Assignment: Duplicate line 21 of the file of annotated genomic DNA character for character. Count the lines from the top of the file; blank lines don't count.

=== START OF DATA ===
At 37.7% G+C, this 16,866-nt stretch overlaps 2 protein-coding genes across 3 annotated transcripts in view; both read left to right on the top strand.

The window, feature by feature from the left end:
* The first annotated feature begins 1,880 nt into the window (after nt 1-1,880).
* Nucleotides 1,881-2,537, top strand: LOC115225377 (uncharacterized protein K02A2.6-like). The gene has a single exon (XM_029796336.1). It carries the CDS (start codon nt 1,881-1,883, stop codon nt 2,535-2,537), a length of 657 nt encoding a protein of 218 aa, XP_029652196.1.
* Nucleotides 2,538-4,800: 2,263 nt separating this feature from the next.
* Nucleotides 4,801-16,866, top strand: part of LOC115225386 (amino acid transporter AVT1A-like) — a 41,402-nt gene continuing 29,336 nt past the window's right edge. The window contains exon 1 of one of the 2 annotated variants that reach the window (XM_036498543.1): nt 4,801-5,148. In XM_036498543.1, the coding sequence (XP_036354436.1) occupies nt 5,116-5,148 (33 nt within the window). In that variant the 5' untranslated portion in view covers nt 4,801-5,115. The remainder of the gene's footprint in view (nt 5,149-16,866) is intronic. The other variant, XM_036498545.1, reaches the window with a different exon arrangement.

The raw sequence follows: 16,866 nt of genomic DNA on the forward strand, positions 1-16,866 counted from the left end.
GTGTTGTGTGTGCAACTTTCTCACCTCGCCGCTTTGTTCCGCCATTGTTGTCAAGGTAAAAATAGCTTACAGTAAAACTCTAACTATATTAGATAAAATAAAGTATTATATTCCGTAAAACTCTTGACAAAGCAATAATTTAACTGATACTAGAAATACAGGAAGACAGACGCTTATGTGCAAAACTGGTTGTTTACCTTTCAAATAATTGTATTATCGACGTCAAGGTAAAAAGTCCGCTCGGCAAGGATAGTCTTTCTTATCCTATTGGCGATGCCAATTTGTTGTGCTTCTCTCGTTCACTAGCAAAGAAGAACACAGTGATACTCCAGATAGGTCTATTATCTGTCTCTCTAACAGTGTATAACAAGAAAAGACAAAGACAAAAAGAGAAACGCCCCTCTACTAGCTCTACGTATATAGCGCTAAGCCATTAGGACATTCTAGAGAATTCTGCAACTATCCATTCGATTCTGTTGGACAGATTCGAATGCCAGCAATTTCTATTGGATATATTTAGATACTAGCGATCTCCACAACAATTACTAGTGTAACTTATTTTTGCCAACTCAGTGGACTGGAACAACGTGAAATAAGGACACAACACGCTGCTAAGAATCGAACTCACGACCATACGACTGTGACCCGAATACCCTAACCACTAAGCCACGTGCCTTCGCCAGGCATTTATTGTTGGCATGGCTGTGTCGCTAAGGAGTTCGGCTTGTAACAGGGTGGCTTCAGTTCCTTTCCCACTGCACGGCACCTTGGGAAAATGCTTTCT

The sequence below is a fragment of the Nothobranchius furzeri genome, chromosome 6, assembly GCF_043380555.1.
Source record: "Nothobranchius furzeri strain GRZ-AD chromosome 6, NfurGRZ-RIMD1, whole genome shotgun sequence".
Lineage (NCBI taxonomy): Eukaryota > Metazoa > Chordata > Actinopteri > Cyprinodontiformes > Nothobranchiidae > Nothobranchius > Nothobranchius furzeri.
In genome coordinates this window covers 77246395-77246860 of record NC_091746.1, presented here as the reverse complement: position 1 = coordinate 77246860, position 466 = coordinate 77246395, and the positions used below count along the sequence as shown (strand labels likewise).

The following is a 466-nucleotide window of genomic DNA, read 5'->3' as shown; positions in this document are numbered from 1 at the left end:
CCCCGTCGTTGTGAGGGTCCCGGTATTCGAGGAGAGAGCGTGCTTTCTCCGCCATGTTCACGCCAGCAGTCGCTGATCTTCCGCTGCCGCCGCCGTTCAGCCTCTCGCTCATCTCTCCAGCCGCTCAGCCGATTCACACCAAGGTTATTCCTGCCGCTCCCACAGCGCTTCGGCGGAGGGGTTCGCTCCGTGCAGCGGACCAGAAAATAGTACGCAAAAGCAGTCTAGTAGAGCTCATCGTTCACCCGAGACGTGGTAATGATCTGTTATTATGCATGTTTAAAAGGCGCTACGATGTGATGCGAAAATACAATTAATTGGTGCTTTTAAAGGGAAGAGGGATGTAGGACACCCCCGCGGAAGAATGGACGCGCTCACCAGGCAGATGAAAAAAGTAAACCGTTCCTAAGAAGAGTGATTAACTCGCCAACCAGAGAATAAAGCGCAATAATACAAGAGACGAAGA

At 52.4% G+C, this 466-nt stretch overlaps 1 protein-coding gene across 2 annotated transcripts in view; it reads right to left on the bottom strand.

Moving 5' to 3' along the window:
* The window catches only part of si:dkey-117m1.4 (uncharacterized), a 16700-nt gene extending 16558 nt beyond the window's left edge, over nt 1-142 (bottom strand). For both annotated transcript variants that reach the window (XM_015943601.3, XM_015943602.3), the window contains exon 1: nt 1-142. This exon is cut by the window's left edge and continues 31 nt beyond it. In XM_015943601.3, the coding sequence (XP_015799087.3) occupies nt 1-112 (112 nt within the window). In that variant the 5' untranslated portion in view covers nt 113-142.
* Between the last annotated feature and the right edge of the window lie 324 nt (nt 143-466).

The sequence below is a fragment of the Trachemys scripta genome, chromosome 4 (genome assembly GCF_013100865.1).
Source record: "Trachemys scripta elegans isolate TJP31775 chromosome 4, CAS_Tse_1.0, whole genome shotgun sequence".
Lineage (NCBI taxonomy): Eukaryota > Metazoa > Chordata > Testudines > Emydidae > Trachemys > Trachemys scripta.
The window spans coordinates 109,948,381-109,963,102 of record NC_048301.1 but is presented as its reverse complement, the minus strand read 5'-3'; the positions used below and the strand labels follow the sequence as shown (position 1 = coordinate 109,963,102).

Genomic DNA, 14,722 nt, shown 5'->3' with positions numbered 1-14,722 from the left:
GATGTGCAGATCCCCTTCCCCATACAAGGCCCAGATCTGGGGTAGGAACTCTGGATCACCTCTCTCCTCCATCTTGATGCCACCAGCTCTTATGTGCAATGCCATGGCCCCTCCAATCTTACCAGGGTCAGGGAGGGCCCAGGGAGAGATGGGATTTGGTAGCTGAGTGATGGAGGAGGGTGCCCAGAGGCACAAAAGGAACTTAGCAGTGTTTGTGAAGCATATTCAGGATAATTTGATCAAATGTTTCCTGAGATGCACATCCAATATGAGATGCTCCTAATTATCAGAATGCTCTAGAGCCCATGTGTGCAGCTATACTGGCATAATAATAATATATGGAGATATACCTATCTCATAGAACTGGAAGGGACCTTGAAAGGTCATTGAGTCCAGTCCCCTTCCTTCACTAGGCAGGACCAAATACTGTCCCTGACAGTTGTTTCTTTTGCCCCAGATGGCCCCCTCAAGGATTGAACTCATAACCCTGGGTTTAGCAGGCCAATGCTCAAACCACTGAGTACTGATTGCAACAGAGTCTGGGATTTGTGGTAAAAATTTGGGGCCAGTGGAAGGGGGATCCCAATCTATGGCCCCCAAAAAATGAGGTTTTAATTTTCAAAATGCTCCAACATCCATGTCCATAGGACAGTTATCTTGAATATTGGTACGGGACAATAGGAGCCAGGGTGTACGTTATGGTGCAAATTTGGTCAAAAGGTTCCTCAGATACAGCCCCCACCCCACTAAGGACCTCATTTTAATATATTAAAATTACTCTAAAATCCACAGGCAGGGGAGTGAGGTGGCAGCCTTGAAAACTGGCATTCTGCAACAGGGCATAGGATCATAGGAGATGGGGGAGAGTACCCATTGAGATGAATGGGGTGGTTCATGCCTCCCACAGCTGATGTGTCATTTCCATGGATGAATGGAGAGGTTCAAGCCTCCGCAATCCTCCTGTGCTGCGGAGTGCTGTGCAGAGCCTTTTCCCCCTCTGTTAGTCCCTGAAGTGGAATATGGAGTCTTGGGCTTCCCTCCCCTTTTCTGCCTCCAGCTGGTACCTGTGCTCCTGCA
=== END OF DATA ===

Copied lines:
Lineage (NCBI taxonomy): Eukaryota > Metazoa > Chordata > Testudines > Emydidae > Trachemys > Trachemys scripta.